fourths and the whole tone scale as the foundations for both melodic and harmonic structure.17
3 Neighbour, O. W. "Schonerg [Schnberg], Arnold (Franz Walter)." Grove Music
Online. Oxford Music Online. Oxford University Press. Web. 26 April 2015.

44-32 Ibid.

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This lack of distinction between melodic and harmonic elements corresponds to the move toward
Following these developments, Schoenbergs efforts displayed a similar direction as he
weakened the tendency for dissonances to resolve, eventually arriving at the emancipation of
dissonance in The Book of Hanging Gardens.19 This piece marked the beginning of his free
atonal period.20 Die Jakobsleiter, an oratorio started in 1916, demonstrates Schoenbergs
transition from free atonality to serialism.21 Exhibiting great amounts of dissonance in six or
more largely independent parts, the piece relies on permutations of hexachords to unite thematic
material and contains symmetrically built chords.22
By 1923, Schoenberg had composed the fully serial works, Serenade Op. 24 and the Suite
for Piano Op. 25.23 These marked the beginning of a new and highly prolific period in
Schoenbergs career.24 Between 1920 and 1936, the composers works displayed a great deal of
individuality.25 Each piece contained an expansive scope and was entirely unique.26 Schoenberg
also brought back Classical forms, as seen in his four-movement Wind Quintet that contains
sonata and rondo forms.27
It is in this period that the Variations for Orchestra emerged. With this composition,
Schoenberg established a style for his serial music that would remain throughout the rest of his
life.28 He deliberately used transformations of row forms that could not be followed aurally,
treated rows as motifs, and composed themes using rows set to rhythmic patterns that he would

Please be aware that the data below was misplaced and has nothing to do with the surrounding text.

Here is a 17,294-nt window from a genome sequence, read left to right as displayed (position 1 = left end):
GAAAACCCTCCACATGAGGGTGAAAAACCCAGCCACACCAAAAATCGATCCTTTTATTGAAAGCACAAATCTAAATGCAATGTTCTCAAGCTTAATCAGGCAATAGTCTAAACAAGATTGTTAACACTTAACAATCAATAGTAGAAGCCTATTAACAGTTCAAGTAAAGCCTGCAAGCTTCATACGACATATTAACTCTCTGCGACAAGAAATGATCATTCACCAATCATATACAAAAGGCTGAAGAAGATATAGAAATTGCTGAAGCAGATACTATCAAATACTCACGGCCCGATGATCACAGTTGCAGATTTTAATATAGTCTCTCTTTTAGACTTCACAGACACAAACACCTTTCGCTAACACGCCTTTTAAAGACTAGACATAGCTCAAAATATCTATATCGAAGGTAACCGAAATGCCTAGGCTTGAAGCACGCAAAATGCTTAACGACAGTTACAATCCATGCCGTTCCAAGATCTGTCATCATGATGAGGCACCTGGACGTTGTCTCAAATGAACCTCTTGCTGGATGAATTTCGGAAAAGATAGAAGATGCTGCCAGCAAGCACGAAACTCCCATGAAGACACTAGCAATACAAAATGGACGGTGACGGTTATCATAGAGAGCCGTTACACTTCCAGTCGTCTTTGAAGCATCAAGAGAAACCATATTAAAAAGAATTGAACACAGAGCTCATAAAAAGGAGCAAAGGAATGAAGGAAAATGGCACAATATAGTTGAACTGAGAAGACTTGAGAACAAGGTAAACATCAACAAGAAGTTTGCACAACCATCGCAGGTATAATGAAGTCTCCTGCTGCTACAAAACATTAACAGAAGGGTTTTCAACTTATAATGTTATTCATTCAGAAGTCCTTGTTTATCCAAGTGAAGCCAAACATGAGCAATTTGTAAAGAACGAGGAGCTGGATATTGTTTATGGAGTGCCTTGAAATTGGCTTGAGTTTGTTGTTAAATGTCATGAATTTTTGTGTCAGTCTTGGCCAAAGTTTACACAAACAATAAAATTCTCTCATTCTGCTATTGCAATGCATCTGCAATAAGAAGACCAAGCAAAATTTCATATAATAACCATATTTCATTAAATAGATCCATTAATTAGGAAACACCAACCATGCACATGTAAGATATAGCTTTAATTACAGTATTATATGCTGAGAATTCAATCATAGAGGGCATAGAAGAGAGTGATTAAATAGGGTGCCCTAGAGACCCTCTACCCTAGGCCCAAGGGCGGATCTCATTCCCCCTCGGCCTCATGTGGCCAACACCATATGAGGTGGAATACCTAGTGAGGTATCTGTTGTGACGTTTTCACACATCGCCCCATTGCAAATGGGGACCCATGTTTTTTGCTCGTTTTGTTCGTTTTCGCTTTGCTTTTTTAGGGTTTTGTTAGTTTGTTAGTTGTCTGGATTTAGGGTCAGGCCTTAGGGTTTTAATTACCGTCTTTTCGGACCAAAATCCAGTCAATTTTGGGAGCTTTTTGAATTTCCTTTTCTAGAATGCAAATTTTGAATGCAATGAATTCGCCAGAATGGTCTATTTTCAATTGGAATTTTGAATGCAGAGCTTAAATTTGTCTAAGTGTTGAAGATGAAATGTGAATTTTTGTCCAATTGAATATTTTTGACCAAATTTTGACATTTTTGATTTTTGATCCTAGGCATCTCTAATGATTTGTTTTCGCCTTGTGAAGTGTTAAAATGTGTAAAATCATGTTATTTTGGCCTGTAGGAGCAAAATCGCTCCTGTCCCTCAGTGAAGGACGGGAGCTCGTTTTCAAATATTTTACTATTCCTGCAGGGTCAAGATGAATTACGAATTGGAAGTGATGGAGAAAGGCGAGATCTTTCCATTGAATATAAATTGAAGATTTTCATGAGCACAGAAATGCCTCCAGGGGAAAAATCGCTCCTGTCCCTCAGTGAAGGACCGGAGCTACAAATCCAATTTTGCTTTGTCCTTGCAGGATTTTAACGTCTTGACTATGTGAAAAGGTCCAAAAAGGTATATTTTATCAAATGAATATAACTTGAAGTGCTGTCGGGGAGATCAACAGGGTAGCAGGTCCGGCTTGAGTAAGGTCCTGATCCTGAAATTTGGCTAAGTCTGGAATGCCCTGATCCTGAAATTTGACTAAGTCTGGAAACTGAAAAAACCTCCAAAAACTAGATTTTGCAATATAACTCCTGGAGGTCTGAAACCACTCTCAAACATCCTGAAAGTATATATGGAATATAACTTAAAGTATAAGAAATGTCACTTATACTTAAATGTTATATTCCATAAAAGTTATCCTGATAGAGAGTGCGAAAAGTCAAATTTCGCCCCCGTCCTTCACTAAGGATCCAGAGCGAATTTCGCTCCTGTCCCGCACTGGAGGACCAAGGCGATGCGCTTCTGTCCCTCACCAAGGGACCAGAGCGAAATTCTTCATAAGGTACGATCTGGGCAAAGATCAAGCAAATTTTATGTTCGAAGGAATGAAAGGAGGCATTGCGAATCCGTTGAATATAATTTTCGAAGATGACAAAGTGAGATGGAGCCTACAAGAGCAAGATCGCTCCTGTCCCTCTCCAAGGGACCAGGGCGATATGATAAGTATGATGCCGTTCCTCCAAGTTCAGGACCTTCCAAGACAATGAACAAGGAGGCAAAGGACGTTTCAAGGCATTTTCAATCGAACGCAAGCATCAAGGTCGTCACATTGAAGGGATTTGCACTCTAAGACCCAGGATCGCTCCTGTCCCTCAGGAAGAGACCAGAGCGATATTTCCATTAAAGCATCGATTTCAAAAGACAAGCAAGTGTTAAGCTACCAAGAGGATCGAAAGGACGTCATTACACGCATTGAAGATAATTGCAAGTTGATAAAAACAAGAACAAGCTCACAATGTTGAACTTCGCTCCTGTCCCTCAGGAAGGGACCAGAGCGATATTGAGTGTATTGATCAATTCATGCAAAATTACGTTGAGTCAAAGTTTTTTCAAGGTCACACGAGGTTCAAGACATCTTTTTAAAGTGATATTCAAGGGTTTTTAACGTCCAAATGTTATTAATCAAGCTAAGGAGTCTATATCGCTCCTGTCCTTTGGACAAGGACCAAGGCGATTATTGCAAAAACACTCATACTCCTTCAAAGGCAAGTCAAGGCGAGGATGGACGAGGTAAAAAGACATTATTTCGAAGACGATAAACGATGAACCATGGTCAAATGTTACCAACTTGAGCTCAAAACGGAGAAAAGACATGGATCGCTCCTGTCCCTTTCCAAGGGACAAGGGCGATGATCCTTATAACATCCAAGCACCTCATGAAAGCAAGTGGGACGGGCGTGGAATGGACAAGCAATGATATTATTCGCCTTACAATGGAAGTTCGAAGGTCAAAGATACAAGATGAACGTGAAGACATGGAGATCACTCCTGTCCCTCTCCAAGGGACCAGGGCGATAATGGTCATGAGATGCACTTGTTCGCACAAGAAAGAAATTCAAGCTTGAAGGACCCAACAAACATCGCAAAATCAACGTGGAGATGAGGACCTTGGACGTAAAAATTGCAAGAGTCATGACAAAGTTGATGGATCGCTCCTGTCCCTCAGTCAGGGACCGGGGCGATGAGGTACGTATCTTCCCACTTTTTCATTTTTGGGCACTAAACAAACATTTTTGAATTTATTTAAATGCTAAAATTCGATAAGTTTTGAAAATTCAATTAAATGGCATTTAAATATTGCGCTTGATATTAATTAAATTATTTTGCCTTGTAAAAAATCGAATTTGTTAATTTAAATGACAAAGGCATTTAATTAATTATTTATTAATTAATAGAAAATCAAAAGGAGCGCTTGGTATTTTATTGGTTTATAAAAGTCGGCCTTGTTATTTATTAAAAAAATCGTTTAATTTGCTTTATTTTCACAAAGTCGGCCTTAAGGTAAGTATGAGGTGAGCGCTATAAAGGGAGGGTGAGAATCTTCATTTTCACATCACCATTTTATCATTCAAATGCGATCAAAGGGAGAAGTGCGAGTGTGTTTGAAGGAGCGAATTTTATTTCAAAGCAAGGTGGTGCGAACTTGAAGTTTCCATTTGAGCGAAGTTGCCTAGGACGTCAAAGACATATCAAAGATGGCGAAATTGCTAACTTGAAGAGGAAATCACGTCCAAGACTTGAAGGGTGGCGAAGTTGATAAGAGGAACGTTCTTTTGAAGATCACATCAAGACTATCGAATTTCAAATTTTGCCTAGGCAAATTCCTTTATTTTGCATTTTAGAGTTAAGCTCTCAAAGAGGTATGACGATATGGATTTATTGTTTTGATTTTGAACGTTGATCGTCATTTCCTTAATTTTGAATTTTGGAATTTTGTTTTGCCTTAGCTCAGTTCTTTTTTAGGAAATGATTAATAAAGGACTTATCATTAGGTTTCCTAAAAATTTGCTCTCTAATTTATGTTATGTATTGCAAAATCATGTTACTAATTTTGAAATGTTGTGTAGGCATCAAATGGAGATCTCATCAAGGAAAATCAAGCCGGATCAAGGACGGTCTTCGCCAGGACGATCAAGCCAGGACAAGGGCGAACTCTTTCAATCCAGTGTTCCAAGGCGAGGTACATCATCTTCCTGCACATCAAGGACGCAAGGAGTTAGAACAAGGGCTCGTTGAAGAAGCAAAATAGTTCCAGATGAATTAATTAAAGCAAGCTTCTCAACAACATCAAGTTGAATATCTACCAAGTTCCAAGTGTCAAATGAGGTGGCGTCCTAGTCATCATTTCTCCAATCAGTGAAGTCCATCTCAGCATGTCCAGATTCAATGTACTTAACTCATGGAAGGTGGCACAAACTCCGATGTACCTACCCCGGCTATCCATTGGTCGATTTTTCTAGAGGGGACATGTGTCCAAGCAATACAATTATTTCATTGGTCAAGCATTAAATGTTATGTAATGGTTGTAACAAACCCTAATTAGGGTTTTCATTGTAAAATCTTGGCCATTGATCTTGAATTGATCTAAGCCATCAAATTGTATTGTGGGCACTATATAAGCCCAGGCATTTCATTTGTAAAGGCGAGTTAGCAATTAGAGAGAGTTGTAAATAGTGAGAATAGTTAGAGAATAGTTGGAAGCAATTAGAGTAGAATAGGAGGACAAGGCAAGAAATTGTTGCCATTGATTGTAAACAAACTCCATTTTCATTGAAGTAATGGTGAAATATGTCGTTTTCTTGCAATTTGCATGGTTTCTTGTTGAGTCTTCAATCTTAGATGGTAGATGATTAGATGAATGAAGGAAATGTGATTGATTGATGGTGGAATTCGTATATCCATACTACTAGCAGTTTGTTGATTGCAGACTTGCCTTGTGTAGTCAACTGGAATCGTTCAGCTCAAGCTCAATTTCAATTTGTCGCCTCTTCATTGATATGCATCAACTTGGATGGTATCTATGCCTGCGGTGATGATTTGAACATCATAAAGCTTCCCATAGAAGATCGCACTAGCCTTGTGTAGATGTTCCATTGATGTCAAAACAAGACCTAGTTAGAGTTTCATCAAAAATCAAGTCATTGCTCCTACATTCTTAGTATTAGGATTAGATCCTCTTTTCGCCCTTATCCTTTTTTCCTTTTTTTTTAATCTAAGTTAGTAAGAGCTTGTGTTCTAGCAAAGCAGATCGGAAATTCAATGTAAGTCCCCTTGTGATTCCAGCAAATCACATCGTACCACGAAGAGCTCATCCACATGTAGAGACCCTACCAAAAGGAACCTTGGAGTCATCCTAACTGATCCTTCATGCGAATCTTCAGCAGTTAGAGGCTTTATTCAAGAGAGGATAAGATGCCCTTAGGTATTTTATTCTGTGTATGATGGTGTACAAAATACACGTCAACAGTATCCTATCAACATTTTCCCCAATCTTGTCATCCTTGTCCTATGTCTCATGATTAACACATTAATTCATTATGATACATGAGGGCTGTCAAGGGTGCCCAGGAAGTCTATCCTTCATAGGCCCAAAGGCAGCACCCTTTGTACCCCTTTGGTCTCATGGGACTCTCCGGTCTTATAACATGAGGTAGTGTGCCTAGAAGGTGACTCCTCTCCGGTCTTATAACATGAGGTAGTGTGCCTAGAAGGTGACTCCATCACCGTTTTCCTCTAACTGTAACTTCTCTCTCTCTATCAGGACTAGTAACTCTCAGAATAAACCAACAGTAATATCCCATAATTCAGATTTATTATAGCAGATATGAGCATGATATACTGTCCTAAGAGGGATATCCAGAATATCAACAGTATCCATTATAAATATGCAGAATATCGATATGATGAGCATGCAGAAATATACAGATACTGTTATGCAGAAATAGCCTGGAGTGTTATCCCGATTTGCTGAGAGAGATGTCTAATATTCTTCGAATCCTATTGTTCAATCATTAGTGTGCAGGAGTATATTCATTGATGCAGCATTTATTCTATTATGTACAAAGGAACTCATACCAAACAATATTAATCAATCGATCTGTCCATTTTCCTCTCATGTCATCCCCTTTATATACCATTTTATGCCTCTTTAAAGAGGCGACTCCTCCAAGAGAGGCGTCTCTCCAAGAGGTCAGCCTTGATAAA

skillfully vary as the piece progressed.29 Rather than using highly contrapuntal textures,
Schoenberg wrote only one or two dominant lines and overlaid his music with a number of other
motifs.30 This produced multiple layers of meaning beneath those most apparent.31

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Inversional hexachordal combinatoriality plays a major role in the structure of the piece.
Throughout the theme, Schoenberg juxtaposes complementary hexachords in his arrangement of
the melodic lines.32 The first phrase, featuring P10, is succeeded by RI7. Since P10 is combinatorial
with I7, the last hexachords of each row are complementary. By following P10 with RI7,
Schoenberg succeeds in placing the last hexachords of the combinatorial rows next to each other
to form an aggregate. The accompanimental harmonies also exhibit combinatoriality. At the
beginning of the theme, he sets the melodic P10 with harmonies derived from the contents of I7.33
As the theme weaves onwards, this structure continues to hold true.34
Having provided contextual information on the Variations for Orchestra, I will begin the
sketch analysis.5Schoenbergs preliminary planning displays an impressive comprehensiveness.
Before beginning to compose, he extensively sketched out the forms of the tone row featured in
the theme and variations. The collection contains eleven such pages, filled with all transpositions
and inversions of the prime form written neatly with special attention to alignment. Schoenberg
drew vertical lines separating each member of the row, ensuring that pitches in the same position
across the row forms were easily distinguishable.
The most intriguing part of this series is sketch 1594, a cardboard panel on which
Schoenberg attached strips of paper that display various forms of the row. These strips are